In order to get the word out about the program, Fisher and Shah traveled to schools outside Hollywood’s influence. Not everyone was familiar with the Academy either, Shah says. On one campus, students who saw the word “Academy” on the banner assumed they were in education.

Jordan Rogers, who graduated last year from Morehouse College in Atlanta, had not heard of the program before he was nominated for it by Disney TV Group, where he was interning last summer.

“I had a very narrow vision on what the entertainment industry looked like,” says Rogers, who now works at Marvel Studios as a creative coordinator for franchise. “Knowing what was offered in the actual entertainment industry really, really helped.”

What he appreciated was the sense of community for a newcomer. “You all have each other’s back,” he says. “They give each other advice, encouragement if someone is having a difficult week.”

Knowing that someone had her back was what Disney Animation international publicist Erika Sanchez likes, too. “The program was amazing, but what made it better was being the first group,” she says.

More Film

  • promenade Cannes Croisette Cannes Placeholder

    Cannes Market Claims Record Visitor Numbers

    The Cannes Market, the Cannes Film Festival’s commercial wing, says that its 2019 edition welcomed a record number of participants. It reported 12,527 attendees. The largest group by nationality was from the U.S. with 2,264 participants, followed by France with 1,943 participants, and the U.K. 1,145. Comparable figures for 2018 were not available. The number [...]

  • Editorial use only. No book cover

    'Alien' at 40: Ridley Scott Explains Why 'You Don't Show the Monster Too Many Times'

    It’s difficult to imagine Ridley Scott’s sci-fi/horror classic “Alien” without the clear-minded, strong presence of Tom Skerritt as Dallas, the captain of the ill-fated Nostromo. But originally, the actor turned down “Alien,” which celebrates its 40th anniversary on May 25, though he thought Dan O’Bannon’s script read well. “There was nobody involved at the time [...]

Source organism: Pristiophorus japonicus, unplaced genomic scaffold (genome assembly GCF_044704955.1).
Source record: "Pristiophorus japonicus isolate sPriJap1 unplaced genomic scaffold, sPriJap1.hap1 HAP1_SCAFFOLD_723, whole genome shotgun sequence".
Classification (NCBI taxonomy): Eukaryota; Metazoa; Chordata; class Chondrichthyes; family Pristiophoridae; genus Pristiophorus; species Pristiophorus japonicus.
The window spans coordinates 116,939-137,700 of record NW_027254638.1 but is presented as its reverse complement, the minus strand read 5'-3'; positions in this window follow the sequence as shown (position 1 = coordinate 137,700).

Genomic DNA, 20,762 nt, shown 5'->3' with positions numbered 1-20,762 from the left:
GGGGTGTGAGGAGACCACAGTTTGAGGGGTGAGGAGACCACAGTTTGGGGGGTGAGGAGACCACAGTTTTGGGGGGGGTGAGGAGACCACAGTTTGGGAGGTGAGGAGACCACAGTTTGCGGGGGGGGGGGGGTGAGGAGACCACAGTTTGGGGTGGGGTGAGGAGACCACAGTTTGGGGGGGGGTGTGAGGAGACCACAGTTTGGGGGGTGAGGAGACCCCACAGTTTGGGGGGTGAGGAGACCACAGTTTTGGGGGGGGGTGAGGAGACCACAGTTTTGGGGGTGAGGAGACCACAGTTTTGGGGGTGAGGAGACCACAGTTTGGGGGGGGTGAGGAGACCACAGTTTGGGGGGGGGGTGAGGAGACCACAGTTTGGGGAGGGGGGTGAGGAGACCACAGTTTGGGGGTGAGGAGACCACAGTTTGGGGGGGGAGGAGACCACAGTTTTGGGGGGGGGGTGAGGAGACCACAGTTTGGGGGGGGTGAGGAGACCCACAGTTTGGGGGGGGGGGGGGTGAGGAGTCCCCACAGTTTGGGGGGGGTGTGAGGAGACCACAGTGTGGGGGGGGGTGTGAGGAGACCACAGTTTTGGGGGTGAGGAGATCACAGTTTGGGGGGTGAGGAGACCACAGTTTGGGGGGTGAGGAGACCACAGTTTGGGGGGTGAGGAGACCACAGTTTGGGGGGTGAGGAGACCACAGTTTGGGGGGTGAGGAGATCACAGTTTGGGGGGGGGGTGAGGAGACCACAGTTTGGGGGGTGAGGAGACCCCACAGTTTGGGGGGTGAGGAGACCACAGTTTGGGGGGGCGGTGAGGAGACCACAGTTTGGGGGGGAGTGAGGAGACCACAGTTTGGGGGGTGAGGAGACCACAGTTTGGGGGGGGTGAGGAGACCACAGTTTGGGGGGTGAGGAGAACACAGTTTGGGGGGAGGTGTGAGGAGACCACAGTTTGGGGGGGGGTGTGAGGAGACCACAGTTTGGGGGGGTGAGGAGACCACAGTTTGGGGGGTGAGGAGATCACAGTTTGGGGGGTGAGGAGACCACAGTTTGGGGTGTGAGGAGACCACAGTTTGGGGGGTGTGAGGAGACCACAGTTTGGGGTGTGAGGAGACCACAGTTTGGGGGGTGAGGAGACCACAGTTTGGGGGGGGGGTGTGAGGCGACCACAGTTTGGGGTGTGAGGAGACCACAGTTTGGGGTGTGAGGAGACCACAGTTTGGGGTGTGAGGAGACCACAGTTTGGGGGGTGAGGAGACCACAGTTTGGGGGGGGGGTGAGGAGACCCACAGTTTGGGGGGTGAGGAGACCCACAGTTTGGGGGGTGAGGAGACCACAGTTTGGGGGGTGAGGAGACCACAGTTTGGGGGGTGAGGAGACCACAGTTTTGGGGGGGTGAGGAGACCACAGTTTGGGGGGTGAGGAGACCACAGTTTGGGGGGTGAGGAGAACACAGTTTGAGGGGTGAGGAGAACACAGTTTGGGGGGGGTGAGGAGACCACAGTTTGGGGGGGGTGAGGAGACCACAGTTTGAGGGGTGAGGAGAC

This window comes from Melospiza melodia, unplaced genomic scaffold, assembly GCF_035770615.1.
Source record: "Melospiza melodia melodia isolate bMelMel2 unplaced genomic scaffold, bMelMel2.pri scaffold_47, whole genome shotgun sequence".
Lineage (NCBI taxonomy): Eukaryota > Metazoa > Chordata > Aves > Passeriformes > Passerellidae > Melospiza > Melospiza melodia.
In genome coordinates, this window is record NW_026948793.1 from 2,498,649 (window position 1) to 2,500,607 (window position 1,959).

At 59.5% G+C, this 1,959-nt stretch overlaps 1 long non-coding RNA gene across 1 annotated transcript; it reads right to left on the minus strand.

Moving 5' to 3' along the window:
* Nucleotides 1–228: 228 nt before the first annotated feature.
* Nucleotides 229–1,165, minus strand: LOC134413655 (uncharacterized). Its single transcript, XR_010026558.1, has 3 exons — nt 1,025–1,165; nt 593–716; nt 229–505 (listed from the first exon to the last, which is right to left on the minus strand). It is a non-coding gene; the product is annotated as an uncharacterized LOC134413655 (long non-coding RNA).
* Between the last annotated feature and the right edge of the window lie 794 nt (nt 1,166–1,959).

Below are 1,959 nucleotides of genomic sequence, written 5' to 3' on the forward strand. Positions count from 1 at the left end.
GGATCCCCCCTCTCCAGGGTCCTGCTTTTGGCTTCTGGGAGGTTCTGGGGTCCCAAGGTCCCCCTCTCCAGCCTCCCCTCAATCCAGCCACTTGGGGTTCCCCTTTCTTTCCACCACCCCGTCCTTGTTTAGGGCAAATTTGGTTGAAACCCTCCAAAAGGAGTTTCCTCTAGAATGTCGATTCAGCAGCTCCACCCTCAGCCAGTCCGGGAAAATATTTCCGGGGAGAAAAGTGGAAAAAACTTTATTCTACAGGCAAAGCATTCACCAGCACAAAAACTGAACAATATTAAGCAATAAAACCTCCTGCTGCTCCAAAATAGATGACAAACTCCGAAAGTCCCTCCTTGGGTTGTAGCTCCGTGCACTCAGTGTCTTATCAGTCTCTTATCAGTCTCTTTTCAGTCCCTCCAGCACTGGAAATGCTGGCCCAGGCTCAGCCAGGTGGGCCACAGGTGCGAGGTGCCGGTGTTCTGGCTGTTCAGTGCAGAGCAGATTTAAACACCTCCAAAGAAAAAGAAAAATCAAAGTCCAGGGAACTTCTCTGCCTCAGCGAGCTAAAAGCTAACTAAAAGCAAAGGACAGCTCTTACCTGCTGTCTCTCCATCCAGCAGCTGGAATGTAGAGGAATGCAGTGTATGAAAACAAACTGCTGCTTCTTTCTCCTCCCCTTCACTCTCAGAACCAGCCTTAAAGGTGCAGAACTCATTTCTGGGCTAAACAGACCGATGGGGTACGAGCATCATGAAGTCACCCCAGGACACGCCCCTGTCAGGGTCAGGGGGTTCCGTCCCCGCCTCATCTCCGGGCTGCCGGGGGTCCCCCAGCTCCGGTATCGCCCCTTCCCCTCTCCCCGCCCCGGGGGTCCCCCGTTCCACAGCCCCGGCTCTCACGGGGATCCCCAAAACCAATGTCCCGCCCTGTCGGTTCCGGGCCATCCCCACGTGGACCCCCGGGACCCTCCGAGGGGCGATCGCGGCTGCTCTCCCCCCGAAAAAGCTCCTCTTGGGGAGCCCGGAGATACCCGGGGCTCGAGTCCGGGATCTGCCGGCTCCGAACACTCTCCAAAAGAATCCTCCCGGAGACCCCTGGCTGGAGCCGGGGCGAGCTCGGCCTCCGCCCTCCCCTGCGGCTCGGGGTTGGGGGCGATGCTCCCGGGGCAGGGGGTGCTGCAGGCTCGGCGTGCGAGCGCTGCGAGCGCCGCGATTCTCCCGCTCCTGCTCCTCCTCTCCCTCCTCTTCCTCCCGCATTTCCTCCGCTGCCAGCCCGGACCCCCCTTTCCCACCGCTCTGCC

• The Poison Rose

    Film Review: 'The Poison Rose'

    It is 1978 in the City of Angels and the hard-drinking washed-up sleuth Carson Phillips is having another boozy day through its atmospheric streets. There is a hint of innate coolness and self-deprecation in his elongated voiceover intro — you might even briefly mistake Carson, played by a one-note John Travolta, for a Philip Marlowe [...]

  • 'Chambre 212' Review: A Comedy More

    Cannes Film Review: 'Chambre 212'

    Most of us, in our romantic lives, meditate here and there on the other roads we might have traveled, and movies are uniquely equipped to channel those alternate-universe-of-love possibilities. That’s the idea at the (broken) heart of “Casablanca.” And the fantasy of getting to see the turns your life didn’t take play out right in [...]

  • Zach Galifianakis Jerry Seinfeld Netflix

    Film News Roundup: Zach Galifianakis' 'Between Two Ferns: The Movie' Coming to Netflix

    In today’s film news roundup, “Between Two Ferns: The Movie” is unveiled, “Friedkin Uncut” gets a fall release and Sony Classics buys “The Traitor” at Cannes. MOVIE RELEASES Netflix has set a Sept. 20 release date for Zach Galifianakis’ “Between Two Ferns: The Movie,” based on his 11-year-old talk show. Galifianakis made the announcement during [...]

More From Our Brands

Access exclusive content